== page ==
tv Eyewitness News at 11 CBS October 30, 2017 2:05am-2:36am EDT
[music] >> "the james brown show" is brought to you by geico. >> a quarterback at the university of minnesota. today's guest played safety on special teams in the national football league. however, his playing career was so brief, he was able to become the nfl's youngest assistant coach. he later became the fourth african american head coach for the tampa bay buccaneers and the first african american head coach to win a superbowl with indianapolis in 2007. today is a heralded analyst with
abc. he is also an author. success has followed him here today. i welcome hall of famer, tony dungy. we see how things started and the arduous trek you took to get here in the hall of fame. >> it's really hard to believe. i started at the university of minnesota. i played quarterback my whole life, elementary school, jr. high school, high school, college. i didn't get drafted. i was crushed at the time. i didn't know what would happen. it ended up being the best thing for me. i went to pittsburgh, switched sides on the ball. went to the defensive side, played for chuck knoll and learned professional football from coach knoll, learned the other side of the ball. after two years, i was traded to the san francisco 49ers. i played for bill walsh.
at 25 years old, i was out of the league. the coach called me back and said, i think you would be a perfect fit for our staff. >> the coach called -- >> called me. amazingly, i got an intro into coaching at 25 years old. i'm coaching at the best place in football. >> it's also parallel with what your family life was like and the kind of influence that mom and dad provided. >> i was really, really blessed. my mother was a teacher. my dad was a teacher as well. they always kind of drilled enough to think about the future. think about your life. what do you want to do? my mom especially was looking at life and know that god is leading you. try to figure out whether things are going well or whether you're disappointed. what's the next step? that really, i think, shaped me. it came from my parents. >> and some assets, if you will, that they possess that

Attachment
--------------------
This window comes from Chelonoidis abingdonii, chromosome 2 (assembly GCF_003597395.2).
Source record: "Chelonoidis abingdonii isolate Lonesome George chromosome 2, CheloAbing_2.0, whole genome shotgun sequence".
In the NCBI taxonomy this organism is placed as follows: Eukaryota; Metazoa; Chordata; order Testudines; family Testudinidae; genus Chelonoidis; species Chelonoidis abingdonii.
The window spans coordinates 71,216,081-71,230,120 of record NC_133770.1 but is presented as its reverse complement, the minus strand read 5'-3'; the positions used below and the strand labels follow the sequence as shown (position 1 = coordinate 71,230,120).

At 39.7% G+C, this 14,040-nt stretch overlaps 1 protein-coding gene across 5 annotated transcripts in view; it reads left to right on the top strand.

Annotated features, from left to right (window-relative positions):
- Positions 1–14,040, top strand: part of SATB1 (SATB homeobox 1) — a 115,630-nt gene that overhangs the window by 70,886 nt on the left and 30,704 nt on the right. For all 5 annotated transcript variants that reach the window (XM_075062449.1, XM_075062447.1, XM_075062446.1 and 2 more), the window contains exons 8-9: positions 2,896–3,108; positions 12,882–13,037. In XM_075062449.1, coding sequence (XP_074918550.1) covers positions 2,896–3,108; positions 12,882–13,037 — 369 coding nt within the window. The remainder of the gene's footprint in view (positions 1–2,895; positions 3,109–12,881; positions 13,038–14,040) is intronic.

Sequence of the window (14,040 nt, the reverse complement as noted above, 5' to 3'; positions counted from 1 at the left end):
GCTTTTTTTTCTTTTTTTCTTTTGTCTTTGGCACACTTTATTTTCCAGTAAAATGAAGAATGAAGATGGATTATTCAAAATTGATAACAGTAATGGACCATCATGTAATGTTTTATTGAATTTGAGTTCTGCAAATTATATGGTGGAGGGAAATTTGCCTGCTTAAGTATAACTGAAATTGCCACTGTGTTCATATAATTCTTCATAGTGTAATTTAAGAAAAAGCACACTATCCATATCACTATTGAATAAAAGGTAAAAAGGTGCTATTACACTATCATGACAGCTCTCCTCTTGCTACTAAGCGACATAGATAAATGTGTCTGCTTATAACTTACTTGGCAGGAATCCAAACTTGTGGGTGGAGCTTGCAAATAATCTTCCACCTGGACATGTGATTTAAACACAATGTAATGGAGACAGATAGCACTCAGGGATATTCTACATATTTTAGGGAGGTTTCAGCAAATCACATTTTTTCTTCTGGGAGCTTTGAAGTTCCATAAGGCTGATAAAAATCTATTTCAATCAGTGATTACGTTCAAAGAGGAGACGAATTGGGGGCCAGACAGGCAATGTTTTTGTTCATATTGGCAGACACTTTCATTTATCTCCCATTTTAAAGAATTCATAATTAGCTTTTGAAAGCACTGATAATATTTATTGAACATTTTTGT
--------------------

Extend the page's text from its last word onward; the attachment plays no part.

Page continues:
spoke to why, from my perspective, you were so successful at coaching and what you're doing even now. they were teachers. >> they were teachers. i can remember sitting out recording my mom's grade book for her. she would say, oh, johnny smith, he has got a c plus. he is a better student than that. i have to do something to get him going. my dad was the same way. his saying was his job as a teacher was to help every student get an a. that's what he thought his job was. so, when i got into coaching, i kind of took that same perspective. my job is to help players be the best they can be. if someone isn't playing well, what can i do to help them? >> i hope this makes sense as well, coach. your dad and the disappointments that he had along the way given the amount of talent that he had, i'm supposing that had an influence on you in terms of how you dealt with difficulties.
>> my dad was a special man, ph.d. in physiology at a time when that was the norm for african americans. he talked to me about handling disappointments by saying what can you do to make the situation better? i remember him telling me there was a time they wouldn't let us fly planes. we had to do it ourselves. i scratched my head for a long time. i found out at his funeral that he was an airman. >> hold on. you found out at your own dad's funeral. >> he never talked about it. he never said this was a special group and all of the accolades they got. he said, that was a situation that was tough. we didn't cry about it. we tried to find a way to make the situation better. that's what he always passed on to us. >> as even keeled as you are,
as calm as you are, you're going to sit there and tell me over the days that you could lose your temper really easily? >> yeah. i was ultra competitive, hotheaded. >> technical foul, kicked out of games. >> yeah. yeah. it took awhile. i learned the lesson that being under control is better than being emotional. >> your wife talked about that's. we'll talk more about that with coach dungy after this. >> portions of the james brown show are brought to you by geico. 15 minutes could save you 15% or more on mom, i just saved a lot of money on my car insurance by switching to geico. i should take a closer look at geico... you know, geico can help you save money on your homeowners insurance too? great! geico can help insure our mountain chalet! how long have we been sawing this log?